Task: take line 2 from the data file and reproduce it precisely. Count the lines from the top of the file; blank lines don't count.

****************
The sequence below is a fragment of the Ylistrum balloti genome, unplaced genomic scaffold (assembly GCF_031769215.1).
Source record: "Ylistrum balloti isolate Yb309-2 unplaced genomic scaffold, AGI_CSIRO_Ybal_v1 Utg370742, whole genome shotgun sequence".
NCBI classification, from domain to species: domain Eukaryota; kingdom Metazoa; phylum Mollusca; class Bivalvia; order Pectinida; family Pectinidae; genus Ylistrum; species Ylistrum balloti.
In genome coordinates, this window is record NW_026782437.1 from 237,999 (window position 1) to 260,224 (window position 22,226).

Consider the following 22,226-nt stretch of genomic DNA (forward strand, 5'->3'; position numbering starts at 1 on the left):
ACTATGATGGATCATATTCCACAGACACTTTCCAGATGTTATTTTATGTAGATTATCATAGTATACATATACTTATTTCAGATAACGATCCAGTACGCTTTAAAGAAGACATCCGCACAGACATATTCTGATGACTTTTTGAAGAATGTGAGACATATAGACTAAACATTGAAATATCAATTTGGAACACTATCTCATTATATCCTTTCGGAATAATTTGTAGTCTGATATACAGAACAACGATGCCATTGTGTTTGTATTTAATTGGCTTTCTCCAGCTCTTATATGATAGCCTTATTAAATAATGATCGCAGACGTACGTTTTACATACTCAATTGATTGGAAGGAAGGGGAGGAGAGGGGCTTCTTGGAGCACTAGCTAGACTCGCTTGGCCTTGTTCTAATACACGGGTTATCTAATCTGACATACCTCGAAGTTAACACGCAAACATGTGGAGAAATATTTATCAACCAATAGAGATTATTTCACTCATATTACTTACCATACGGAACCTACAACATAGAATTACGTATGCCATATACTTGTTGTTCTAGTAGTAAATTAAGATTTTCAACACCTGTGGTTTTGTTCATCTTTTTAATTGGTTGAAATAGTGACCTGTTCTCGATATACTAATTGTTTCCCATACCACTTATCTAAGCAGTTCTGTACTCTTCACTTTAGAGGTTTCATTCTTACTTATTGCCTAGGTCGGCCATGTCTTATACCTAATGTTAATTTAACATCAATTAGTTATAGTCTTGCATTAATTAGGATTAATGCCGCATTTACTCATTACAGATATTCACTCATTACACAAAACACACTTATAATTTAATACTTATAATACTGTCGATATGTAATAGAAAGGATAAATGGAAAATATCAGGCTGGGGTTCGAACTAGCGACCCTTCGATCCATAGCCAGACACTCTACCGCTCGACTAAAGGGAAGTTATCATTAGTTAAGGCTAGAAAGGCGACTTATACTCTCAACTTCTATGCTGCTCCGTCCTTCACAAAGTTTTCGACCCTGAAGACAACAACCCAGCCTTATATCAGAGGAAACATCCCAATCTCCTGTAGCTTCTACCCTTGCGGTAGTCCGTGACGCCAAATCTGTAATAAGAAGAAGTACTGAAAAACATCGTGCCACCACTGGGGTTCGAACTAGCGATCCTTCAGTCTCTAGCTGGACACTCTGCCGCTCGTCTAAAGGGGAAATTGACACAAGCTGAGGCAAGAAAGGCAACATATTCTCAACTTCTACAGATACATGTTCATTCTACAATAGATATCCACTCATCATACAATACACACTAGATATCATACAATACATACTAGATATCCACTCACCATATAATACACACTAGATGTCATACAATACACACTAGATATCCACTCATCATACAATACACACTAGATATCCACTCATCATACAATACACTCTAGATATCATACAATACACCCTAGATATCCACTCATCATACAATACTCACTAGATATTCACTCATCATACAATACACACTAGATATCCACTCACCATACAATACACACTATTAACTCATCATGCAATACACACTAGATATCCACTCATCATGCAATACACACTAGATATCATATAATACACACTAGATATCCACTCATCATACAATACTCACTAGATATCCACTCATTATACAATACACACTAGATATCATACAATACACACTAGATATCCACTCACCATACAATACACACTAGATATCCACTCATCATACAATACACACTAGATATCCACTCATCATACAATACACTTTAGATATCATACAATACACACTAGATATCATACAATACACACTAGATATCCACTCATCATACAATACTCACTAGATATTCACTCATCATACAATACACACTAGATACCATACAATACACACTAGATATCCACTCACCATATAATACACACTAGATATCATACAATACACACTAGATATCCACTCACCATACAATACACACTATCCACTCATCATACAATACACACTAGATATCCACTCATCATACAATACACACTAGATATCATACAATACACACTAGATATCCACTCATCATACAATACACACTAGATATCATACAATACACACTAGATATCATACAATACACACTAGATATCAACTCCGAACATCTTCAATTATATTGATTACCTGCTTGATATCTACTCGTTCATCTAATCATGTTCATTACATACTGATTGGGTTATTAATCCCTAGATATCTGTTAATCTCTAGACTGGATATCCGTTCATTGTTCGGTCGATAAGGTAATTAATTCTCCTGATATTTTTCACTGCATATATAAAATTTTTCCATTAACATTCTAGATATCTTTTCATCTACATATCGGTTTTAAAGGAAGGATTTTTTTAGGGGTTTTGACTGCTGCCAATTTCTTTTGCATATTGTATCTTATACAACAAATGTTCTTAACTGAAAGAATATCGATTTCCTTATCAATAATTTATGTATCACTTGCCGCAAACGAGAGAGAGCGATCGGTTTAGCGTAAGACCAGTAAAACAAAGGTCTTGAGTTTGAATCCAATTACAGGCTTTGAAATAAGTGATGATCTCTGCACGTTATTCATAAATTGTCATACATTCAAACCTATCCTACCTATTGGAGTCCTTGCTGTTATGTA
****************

Source record: "Ylistrum balloti isolate Yb309-2 unplaced genomic scaffold, AGI_CSIRO_Ybal_v1 Utg370742, whole genome shotgun sequence".